Inuit artists are boycotting the Indigenous Music Awards over concerns of cultural appropriation

They are also requesting that the IMAs add Inuit representation to their board.

April 2, 2019

A group of Canadian artists—among them Polaris Prize-winner Tanya Tagaq, Yellowknife duo PIQSIQ, and Nunavut artist Kelly Fraser—have announced a boycott of the Indigenous Music Awards over the organization’s nomination of a non-Inuk artist whose music they explain appropriates the Inuit cultural custom of throat singing.

Tagaq, PIQSIQ, and Fraser announced the boycott yesterday, stating that they would be withdrawing their scheduled appearances, performances, and nominated music from the ceremonies until the IMAs make the decision to add Inuit representation to their board. The artists have reportedly spent the last several months attempting to address this problematic behaviour to both the festival and the non-Inuk artist in question, though PIQSIQ’s Tiffany Ayalik admits “nothing came of that,” leading to the announcement of a boycott until the necessary changes are made:

The group of musicians performing the boycott have refused to mention the nominee in question in order to keep the conversation focused on the cultural appropriation at hand—specifically, the appropriation of a tradition and mode of expression that Ayalik notes “was heavily tabooed and fineable and almost went extinct from Inuit memory,” which the artist has come to treat “as an act of defiance in the face of things like the Indian Act and things that were prohibited at one time in Canada.”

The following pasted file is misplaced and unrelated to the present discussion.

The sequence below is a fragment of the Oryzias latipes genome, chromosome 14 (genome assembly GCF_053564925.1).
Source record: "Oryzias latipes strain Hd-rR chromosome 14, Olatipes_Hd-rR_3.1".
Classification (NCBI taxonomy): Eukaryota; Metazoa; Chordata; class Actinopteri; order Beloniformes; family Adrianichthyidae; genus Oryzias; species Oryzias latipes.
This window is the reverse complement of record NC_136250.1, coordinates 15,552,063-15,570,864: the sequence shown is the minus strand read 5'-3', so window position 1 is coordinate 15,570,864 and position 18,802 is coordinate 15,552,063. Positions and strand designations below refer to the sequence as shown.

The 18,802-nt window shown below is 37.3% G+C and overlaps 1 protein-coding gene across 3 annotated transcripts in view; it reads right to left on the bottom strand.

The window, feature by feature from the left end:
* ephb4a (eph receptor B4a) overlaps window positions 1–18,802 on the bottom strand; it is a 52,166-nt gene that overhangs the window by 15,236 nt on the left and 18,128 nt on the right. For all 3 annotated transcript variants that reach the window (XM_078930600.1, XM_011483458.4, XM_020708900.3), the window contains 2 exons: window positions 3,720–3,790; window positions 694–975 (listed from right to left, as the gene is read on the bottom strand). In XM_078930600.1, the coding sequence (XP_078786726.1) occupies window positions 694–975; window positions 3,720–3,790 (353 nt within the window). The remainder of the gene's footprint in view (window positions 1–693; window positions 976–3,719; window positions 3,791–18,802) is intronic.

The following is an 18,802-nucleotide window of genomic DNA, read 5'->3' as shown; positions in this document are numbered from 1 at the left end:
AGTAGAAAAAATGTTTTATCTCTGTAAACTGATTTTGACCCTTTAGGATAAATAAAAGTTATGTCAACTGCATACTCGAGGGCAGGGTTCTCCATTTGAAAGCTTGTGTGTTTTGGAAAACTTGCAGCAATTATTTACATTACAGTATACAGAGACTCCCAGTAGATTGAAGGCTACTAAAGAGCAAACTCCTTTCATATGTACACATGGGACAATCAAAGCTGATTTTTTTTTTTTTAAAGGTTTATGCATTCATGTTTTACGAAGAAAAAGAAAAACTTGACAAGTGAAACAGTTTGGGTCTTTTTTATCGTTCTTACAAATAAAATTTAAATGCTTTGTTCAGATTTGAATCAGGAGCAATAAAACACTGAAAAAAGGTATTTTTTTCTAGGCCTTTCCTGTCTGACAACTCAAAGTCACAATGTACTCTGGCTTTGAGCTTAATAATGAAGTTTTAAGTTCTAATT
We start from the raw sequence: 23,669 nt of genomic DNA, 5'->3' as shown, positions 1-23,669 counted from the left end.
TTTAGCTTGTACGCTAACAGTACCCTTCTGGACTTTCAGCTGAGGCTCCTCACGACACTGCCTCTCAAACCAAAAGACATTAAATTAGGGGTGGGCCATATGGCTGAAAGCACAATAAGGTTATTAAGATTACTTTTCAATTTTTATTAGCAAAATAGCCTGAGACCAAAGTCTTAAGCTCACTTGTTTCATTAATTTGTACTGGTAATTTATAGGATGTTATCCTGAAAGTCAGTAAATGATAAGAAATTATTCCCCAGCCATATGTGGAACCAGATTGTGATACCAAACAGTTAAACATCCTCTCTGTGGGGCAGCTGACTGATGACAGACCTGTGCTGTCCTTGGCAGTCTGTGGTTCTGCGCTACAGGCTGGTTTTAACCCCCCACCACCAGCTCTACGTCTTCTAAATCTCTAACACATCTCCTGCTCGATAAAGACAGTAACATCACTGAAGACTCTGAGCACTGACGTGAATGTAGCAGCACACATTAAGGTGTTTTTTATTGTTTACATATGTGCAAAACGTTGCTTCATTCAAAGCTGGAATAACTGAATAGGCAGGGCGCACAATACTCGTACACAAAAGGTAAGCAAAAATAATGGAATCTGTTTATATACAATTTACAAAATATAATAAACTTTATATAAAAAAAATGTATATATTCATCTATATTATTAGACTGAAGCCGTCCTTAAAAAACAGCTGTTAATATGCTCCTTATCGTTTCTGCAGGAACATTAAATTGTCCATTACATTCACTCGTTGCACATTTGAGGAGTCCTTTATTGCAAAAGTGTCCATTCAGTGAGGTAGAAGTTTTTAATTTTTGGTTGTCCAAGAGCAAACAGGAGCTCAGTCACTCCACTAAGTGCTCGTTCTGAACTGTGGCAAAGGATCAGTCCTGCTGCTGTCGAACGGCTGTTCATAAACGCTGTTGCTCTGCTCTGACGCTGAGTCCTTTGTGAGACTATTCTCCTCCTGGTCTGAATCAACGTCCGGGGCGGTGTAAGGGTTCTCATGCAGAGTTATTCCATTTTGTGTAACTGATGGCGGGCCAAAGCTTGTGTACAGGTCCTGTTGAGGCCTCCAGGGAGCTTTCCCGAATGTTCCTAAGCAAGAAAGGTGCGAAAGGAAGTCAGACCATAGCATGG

The Indigenous Music Awards, which take place annually as a part of Manitoba’s ManitoAhbee Festival, responded today with the statement: “We have been presented with a very difficult task, to decide if an individual artist is over stepping creative boundaries that some feel is not her right.”

The statement announced the “decision to add an Inuit representative to the Board at its next AGM,” though no conclusion has been reached by the festival at this point regarding its handling of the artist in question: “We don’t presume to agree or disagree on this matter at this time, as it requires great reflection, ceremony, and discussions on how we move forward in a good way, to ensure that we as Indigenous people uphold our teachings, and do not provide a platform for negativity and separation.” Read the full statement below:

Tagaq, Fraser, or the members of PIQSIQ have yet to comment on the statement by the IMAs or how it affects their boycott of the event.

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